Makabayan solons file bill seeking to put back start of school calendar to June
MANILA, Philippines — Makabayan bloc lawmakers filed a bill that if enacted will put back the start of the school calendar to June.
In a statement on Monday, ACT Teachers Rep. France Castro confirmed that the Makabayan lawmakers filed House Bill No. 8550 earlier, to revert the school calendar to its original schedule before the onset of the COVID-19 pandemic.
According to Castro, the August to May calendar has shown several detrimental effects to students and teachers — like having to go to school despite the intense dry season heat in the months of April and May.
“The August to May school calendar has proven to be detrimental to the education sector, with students and teachers struggling with prolonged and intensified exposure to heat during the summer months. This has resulted in decreased productivity, poor student performance, and even health problems,” Castro said.
“The return to the June to March school calendar will not only improve the quality of education but will also benefit our farmers by allowing students to participate in planting and harvesting activities during the appropriate season,” she added.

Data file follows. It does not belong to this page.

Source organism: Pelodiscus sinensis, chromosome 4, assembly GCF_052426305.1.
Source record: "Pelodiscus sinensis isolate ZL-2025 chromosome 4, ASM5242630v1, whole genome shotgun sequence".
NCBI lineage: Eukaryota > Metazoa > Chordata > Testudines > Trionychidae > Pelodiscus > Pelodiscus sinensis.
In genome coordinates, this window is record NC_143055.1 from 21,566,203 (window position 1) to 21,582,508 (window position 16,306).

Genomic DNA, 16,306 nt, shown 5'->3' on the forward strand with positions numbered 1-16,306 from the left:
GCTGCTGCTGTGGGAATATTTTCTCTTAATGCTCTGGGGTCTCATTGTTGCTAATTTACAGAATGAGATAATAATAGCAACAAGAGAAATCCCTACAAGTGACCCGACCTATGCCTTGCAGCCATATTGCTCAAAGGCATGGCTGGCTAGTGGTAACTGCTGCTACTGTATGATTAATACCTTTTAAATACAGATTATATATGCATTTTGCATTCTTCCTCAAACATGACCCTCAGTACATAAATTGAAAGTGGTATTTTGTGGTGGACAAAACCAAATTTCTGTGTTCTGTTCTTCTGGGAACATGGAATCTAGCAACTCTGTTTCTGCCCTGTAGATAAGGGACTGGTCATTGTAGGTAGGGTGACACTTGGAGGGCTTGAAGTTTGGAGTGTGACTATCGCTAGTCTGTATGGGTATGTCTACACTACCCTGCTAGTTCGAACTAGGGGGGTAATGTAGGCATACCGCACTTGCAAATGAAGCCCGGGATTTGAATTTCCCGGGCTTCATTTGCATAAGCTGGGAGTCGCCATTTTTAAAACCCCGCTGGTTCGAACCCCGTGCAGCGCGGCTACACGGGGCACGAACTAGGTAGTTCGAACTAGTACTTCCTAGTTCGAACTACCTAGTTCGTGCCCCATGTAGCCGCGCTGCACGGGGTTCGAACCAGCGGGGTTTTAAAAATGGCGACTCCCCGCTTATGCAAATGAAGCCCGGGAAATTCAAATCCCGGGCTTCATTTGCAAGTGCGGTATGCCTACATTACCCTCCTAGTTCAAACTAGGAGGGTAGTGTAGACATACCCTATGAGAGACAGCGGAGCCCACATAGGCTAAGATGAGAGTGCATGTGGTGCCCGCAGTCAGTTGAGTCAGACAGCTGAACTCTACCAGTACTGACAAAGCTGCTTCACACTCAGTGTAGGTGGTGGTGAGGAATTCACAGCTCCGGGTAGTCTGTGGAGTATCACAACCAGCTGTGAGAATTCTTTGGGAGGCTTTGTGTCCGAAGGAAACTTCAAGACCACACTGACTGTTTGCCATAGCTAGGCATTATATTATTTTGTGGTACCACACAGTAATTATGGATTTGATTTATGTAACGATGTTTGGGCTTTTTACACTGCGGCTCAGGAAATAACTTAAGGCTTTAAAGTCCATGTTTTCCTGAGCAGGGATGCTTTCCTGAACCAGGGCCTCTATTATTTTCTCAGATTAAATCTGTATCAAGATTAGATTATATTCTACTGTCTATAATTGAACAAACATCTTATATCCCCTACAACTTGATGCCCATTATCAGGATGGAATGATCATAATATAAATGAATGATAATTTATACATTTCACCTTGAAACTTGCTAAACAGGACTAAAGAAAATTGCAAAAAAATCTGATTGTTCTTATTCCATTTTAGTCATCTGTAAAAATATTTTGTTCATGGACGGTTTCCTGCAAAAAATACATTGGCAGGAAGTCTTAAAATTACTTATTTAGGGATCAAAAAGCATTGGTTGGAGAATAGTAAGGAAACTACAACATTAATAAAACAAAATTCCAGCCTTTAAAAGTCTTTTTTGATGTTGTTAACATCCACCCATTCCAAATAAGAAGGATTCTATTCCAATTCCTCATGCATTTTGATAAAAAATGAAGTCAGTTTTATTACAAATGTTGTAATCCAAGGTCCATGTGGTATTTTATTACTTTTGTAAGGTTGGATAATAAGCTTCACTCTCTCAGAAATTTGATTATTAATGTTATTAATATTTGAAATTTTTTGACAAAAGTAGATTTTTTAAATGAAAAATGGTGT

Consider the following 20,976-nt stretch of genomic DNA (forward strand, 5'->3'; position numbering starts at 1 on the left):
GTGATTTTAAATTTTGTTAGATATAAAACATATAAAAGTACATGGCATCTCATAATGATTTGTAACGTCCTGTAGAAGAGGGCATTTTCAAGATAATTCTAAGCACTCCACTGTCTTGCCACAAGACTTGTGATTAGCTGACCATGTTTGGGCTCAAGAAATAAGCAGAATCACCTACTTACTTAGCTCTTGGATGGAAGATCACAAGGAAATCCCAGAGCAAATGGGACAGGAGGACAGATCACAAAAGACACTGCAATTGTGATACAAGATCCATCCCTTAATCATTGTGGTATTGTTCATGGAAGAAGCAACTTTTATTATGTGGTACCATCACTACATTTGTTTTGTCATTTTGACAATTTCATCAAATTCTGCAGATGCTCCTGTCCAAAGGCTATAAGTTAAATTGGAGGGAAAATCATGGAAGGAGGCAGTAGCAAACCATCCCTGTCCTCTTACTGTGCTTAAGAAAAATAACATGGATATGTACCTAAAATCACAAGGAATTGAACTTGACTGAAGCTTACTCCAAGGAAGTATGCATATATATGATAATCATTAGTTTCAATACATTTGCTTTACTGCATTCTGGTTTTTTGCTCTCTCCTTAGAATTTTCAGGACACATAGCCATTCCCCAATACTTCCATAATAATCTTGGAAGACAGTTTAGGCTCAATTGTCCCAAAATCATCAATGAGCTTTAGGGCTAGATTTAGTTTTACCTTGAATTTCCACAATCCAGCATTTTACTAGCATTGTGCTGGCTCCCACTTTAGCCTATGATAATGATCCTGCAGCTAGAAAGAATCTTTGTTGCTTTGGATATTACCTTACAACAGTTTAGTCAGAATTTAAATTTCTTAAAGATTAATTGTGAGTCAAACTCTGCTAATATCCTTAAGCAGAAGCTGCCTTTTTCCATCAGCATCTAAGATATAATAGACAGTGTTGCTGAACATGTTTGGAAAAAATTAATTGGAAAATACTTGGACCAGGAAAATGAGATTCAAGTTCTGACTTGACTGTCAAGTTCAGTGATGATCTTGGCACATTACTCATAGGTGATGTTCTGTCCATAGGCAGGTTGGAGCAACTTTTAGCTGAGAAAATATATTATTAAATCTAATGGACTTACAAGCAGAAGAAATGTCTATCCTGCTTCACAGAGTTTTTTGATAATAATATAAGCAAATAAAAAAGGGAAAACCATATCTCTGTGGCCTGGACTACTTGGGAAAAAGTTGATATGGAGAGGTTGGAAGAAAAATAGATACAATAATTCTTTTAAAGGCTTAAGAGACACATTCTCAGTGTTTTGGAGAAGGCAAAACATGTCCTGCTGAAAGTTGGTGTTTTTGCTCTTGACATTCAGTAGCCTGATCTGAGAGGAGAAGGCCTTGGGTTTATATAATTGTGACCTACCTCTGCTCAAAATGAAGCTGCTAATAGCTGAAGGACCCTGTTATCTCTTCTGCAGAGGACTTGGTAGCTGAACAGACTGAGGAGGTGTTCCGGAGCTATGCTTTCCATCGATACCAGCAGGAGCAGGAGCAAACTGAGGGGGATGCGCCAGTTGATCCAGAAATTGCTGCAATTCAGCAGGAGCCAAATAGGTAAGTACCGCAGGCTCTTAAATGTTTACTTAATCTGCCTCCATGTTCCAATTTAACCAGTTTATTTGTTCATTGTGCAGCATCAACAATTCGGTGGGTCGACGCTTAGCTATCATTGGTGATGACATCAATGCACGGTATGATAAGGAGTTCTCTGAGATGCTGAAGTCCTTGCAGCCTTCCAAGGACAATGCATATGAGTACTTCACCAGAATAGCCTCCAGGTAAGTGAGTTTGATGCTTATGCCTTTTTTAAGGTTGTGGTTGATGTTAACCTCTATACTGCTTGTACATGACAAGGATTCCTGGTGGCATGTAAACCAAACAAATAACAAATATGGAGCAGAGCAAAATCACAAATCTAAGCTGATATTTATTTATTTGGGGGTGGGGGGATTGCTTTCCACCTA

Under the proposed measure, the school year 2024 to 2025 would begin on the first Monday of June, just like in the pre-pandemic scenario. In consideration of this proposal, the current school year — which would run from August to May — should not end later than the fourth week of May.
“We need to ensure that the return to the previous school calendar will be implemented in a safe and effective manner, with strict adherence to health protocols and guidelines,” she said.
“We call on our colleagues in the House of Representatives to prioritize the well-being of our teachers and students by supporting the passage of this bill. Let us work towards a better and more sustainable education system that can provide quality education to all,” she added.
During the country’s hot and dry season, there were several reports that some students either fainted or were even hospitalized due to the intense heat, with the heat index ranging reaching 40 degrees Celsius or higher in some areas.
Some schools were even forced to revert to online learning, even if the threat of COVID-19 transmissions were not imminent during that time.
The Department of Education said last April 2023 that schools can call of classes or resort to blended learning schemes due to the heat, but several lawmakers including Castro herself have urged government to reconsider reverting to the old school calendar.